The first time I watched the above video it caught my attention but it’s taken some time to settle in before I really started to “get” just how very smart an idea it is. It’s unlikely I’m going to say much new or of value from here on out – not that it will dissuade me from writing anyway – so stop reading here and just watch the video. I’m sharing the video as I close out my thoughts on fitting big layouts into small or non-existent spaces as part of my More Than Micro series of posts.
We spend a lot of time discussing the art of “selective compression” in the hobby. We edit buildings deciding how much we can cut out to make them fit and we do the same to shorten lengths of track and even the trains themselves. The challenge is deciding how much fat we can trim before we’ve made the thing unrecognizable. Focussed on a set of standard module plans he describes how to model much more railway than could traditionally be placed in the room. Doing so allows us to stretch past the practical limits of the room’s walls.
That same dynamic nature also allows us to easily adapt the railway to various operating schemes too and the layout can always be the right size for the number of fellow operators we have at any time to help run the thing.
Armed with schedules and a plan of types of operations he’d like to model, Riley prioritizes the movements of the railway as the primary decisions guiding the design of the layout. We rely on that theatre metaphor a lot and I can’t help but wonder if what Riley describes isn’t the closest I’ve come to someone really finding a tangible interpretation.It feels like staging a ballet and I like it. Speaking of research, I find it’s been so much easier to find records of train movements and consists than it is to find a photo of the back wall of a station that burned to the ground twenty years ago. Riley’s approach really plays to the value and strength of this reality and might be a fun perspective to start from.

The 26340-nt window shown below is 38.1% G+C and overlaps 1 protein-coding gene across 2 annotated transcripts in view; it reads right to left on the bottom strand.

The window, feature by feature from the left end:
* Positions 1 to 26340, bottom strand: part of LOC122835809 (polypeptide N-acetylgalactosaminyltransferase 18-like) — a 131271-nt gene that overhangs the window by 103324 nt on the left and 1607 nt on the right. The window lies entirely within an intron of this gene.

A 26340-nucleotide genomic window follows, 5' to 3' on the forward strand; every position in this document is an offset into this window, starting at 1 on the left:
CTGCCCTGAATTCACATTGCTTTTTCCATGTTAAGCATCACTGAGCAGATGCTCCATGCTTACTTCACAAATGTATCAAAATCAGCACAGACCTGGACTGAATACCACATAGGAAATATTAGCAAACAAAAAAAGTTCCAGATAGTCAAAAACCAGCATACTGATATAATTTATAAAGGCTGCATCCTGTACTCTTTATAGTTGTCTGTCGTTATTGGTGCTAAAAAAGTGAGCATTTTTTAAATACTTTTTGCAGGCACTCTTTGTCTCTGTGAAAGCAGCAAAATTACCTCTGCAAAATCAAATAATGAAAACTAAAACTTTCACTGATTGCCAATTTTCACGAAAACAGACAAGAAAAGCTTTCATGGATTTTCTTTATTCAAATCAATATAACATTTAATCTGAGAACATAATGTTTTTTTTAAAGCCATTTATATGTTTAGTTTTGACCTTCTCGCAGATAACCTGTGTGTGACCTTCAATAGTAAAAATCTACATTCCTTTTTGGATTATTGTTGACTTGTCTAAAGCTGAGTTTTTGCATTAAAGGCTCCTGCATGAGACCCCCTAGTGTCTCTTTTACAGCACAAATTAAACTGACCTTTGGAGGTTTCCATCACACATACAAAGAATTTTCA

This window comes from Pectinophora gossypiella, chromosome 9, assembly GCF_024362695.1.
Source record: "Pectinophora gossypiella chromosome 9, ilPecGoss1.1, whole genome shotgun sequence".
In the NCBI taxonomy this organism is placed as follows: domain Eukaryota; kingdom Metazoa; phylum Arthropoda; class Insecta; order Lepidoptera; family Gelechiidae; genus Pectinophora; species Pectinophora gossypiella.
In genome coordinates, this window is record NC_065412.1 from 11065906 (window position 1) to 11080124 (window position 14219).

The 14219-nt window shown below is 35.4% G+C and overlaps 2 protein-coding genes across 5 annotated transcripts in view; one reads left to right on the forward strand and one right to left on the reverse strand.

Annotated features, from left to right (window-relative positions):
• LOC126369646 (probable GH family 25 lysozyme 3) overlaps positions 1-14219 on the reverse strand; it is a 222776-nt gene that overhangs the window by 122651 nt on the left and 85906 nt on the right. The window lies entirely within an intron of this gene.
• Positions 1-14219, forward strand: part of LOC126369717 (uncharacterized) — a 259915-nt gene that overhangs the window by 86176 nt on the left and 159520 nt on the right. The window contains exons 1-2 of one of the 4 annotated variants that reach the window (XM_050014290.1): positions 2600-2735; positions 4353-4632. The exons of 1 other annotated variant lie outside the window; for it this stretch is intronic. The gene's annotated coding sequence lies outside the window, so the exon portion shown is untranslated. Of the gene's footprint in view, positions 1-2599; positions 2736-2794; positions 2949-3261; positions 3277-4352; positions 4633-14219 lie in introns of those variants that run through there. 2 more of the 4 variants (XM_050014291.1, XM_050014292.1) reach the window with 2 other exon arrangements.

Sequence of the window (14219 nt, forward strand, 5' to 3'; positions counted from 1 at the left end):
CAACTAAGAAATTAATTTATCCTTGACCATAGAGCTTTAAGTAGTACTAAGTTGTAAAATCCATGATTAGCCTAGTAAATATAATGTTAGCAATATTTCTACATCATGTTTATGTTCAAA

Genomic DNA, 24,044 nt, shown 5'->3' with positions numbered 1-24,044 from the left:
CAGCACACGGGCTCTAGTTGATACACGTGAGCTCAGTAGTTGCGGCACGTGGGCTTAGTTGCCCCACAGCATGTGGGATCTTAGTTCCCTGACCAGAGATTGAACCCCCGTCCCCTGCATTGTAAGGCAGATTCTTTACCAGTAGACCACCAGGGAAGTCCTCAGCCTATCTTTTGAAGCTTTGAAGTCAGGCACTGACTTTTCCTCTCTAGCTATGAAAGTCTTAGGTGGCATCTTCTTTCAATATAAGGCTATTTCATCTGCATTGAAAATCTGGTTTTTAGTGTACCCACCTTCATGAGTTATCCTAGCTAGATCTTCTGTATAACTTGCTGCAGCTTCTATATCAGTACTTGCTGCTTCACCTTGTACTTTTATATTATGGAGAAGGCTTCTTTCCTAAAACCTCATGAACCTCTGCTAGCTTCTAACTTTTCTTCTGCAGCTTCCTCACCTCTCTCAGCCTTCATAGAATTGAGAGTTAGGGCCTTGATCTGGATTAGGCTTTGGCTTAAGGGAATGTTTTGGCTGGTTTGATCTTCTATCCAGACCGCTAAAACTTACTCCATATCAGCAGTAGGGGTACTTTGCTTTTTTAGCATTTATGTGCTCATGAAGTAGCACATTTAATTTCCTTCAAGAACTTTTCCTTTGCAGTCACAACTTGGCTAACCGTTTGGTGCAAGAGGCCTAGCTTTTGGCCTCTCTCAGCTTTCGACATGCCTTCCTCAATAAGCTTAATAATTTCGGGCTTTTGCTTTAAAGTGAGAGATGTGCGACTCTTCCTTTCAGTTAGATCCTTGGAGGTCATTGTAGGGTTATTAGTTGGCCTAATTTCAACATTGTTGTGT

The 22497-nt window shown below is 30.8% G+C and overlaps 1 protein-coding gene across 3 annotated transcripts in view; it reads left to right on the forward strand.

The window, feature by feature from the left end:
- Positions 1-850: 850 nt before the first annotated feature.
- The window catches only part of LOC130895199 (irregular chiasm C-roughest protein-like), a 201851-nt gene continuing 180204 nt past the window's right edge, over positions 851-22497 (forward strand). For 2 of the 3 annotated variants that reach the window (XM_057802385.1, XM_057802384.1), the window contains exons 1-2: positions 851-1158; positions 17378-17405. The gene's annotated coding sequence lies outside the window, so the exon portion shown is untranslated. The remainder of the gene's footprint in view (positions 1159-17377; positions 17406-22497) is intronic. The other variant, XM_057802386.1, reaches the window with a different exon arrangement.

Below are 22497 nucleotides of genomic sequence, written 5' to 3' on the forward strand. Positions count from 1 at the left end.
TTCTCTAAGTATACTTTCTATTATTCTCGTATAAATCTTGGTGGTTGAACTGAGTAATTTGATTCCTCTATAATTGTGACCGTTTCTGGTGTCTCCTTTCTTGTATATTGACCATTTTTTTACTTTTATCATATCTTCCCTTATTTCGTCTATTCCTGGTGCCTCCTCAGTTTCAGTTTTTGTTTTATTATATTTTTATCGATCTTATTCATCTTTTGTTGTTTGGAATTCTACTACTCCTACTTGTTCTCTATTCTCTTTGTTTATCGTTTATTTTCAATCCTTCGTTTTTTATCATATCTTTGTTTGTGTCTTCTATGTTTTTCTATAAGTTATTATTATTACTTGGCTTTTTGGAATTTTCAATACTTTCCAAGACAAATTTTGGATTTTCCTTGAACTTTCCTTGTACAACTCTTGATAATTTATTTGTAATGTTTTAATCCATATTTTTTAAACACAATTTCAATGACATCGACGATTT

When we first set out to model a railway, we approach that design with a certain set of goals. As we lay track and run those first trains we are afforded a chance to test our understanding of the real thing in the miniature copy we’ve created. What happens when we learn that, in doing so, our interests mature and we’re left curious to explore something different from the same stretch of railway? Riley describes an opportunity to allow the layout to mature with our interests without having to start completely from scratch and the layout matures directly as our interests do.
Riley has clearly put a lot of thought into his idea. I’m quite grateful he produced the above video so he could share them with us. I think he’s developed something quite smart and I’m intrigued.